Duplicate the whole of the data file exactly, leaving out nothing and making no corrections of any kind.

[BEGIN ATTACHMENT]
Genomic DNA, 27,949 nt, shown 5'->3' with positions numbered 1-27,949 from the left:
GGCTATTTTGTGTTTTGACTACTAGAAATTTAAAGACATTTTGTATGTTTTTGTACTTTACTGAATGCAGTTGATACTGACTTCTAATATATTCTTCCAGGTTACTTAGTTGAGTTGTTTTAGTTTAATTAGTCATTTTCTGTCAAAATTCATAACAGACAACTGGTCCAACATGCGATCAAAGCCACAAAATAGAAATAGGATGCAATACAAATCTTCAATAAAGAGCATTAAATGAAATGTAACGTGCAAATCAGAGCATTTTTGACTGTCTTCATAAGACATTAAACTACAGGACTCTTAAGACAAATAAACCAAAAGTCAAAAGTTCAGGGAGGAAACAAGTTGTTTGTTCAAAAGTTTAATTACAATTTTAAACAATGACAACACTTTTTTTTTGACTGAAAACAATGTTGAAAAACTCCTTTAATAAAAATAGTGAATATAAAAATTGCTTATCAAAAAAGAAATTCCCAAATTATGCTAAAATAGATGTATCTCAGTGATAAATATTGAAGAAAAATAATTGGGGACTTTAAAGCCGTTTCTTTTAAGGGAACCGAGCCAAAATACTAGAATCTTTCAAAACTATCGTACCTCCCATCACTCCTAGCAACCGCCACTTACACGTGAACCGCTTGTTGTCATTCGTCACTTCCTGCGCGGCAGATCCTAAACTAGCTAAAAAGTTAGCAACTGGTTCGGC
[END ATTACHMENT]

Genomic DNA, 27,949 nt, shown 5'->3' with positions numbered 1-27,949 from the left:
GGCTATTTTGTGTTTTGACTACTAGAAATTTAAAGACATTTTGTATGTTTTTGTACTTTACTGAATGCAGTTGATACTGACTTCTAATATATTCTTCCAGGTTACTTAGTTGAGTTGTTTTAGTTTAATTAGTCATTTTCTGTCAAAATTCATAACAGACAACTGGTCCAACATGCGATCAAAGCCACAAAATAGAAATAGGATGCAATACAAATCTTCAATAAAGAGCATTAAATGAAATGTAACGTGCAAATCAGAGCATTTTTGACTGTCTTCATAAGACATTAAACTACAGGACTCTTAAGACAAATAAACCAAAAGTCAAAAGTTCAGGGAGGAAACAAGTTGTTTGTTCAAAAGTTTAATTACAATTTTAAACAATGACAACACTTTTTTTTTGACTGAAAACAATGTTGAAAAACTCCTTTAATAAAAATAGTGAATATAAAAATTGCTTATCAAAAAAGAAATTCCCAAATTATGCTAAAATAGATGTATCTCAGTGATAAATATTGAAGAAAAATAATTGGGGACTTTAAAGCCGTTTCTTTTAAGGGAACCGAGCCAAAATACTAGAATCTTTCAAAACTATCGTACCTCCCATCACTCCTAGCAACCGCCACTTACACGTGAACCGCTTGTTGTCATTCGTCACTTCCTGCGCGGCAGATCCTAAACTAGCTAAAAAGTTAGCAACTGGTTCGGC